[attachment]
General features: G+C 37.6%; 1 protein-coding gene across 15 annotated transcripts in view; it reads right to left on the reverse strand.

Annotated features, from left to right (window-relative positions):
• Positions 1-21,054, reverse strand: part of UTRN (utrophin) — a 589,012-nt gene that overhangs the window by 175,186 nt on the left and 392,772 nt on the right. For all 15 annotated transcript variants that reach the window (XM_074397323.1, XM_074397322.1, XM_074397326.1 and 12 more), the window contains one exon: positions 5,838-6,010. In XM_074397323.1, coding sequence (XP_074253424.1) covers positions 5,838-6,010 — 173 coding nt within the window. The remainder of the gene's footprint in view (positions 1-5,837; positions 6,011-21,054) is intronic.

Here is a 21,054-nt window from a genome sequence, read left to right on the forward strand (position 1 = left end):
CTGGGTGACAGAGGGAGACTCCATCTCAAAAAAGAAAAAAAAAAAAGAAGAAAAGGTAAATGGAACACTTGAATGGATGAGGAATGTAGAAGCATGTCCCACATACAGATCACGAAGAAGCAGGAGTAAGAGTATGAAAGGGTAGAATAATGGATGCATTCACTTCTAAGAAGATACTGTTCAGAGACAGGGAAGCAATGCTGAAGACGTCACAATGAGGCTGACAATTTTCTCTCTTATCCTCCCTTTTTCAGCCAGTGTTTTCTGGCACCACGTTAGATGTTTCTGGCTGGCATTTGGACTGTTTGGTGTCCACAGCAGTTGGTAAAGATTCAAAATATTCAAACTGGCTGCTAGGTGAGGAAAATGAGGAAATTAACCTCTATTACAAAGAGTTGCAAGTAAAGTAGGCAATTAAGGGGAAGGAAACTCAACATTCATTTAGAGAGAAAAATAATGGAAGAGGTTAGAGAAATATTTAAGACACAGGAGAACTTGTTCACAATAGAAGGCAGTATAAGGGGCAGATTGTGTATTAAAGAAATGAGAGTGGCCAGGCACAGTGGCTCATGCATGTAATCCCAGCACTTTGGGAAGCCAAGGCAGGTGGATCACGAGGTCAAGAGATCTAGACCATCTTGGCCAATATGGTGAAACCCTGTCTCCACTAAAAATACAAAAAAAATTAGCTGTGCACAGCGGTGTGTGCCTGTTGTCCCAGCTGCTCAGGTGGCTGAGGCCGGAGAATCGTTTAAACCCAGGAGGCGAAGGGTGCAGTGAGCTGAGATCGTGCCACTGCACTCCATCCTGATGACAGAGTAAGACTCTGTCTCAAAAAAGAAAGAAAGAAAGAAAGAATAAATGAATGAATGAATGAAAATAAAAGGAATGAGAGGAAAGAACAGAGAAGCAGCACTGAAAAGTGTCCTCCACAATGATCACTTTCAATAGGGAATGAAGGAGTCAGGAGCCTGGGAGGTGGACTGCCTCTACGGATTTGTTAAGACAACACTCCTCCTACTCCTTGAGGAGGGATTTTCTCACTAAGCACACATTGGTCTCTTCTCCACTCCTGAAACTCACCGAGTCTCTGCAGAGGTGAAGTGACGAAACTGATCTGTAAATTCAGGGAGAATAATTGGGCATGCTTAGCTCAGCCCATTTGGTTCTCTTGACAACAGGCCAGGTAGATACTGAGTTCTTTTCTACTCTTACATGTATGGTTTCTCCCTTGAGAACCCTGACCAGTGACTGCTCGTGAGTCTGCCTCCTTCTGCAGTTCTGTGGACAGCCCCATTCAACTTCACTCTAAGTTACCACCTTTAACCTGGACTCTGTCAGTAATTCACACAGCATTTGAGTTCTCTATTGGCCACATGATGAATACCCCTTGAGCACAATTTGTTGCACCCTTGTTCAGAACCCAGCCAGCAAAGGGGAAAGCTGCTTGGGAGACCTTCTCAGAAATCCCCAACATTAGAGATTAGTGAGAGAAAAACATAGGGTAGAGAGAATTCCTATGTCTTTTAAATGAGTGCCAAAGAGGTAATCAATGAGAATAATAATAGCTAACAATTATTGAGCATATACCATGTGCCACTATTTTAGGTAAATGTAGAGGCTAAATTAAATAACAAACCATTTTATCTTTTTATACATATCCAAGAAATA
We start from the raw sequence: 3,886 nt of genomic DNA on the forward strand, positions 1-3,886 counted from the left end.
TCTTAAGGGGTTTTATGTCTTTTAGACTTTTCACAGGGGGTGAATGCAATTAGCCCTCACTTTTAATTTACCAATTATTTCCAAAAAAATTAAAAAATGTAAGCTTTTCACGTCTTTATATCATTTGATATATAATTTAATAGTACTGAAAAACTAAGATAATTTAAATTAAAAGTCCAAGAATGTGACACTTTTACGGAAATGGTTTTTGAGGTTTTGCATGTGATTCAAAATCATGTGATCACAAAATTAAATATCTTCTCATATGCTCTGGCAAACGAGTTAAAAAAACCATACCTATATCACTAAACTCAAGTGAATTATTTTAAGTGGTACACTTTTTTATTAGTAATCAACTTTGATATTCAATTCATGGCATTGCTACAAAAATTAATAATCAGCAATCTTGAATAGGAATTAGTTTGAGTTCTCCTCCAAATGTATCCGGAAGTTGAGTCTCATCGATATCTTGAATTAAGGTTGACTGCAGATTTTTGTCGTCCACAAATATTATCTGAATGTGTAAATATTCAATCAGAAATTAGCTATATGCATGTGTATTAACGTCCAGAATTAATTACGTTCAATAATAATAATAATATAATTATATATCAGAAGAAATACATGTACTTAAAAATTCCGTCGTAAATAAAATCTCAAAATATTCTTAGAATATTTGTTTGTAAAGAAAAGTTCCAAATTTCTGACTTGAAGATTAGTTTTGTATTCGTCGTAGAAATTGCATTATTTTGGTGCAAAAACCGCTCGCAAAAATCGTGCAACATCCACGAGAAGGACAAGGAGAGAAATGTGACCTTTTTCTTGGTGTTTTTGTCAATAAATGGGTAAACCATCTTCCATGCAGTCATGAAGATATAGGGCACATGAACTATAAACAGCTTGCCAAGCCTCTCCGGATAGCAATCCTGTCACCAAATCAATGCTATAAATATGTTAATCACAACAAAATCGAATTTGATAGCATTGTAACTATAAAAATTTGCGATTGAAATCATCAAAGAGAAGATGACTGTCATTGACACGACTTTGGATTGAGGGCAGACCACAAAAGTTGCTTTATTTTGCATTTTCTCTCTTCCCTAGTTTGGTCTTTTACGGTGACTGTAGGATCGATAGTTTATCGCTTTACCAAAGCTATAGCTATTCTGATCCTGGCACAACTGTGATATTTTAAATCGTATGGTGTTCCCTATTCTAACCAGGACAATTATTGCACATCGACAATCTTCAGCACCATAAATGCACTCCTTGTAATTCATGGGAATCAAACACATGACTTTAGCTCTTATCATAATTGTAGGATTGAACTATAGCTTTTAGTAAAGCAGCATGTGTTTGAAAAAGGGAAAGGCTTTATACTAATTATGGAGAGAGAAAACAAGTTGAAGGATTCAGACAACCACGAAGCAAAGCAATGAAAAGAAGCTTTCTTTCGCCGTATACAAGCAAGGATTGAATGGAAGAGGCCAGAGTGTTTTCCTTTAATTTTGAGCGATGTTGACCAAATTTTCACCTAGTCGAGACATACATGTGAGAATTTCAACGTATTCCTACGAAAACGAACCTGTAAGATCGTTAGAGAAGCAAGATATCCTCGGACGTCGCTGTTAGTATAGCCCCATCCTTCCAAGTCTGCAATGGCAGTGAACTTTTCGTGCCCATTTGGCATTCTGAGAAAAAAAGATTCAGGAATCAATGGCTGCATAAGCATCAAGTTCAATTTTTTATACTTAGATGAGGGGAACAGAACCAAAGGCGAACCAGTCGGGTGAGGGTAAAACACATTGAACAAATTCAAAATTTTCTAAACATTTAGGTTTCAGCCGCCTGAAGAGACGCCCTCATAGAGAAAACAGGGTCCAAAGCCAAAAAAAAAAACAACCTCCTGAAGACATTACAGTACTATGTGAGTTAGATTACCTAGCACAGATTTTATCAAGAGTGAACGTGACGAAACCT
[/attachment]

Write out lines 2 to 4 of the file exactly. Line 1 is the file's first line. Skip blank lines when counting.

Annotated features, from left to right (window-relative positions):
• Positions 1-21,054, reverse strand: part of UTRN (utrophin) — a 589,012-nt gene that overhangs the window by 175,186 nt on the left and 392,772 nt on the right. For all 15 annotated transcript variants that reach the window (XM_074397323.1, XM_074397322.1, XM_074397326.1 and 12 more), the window contains one exon: positions 5,838-6,010. In XM_074397323.1, coding sequence (XP_074253424.1) covers positions 5,838-6,010 — 173 coding nt within the window. The remainder of the gene's footprint in view (positions 1-5,837; positions 6,011-21,054) is intronic.

Here is a 21,054-nt window from a genome sequence, read left to right on the forward strand (position 1 = left end):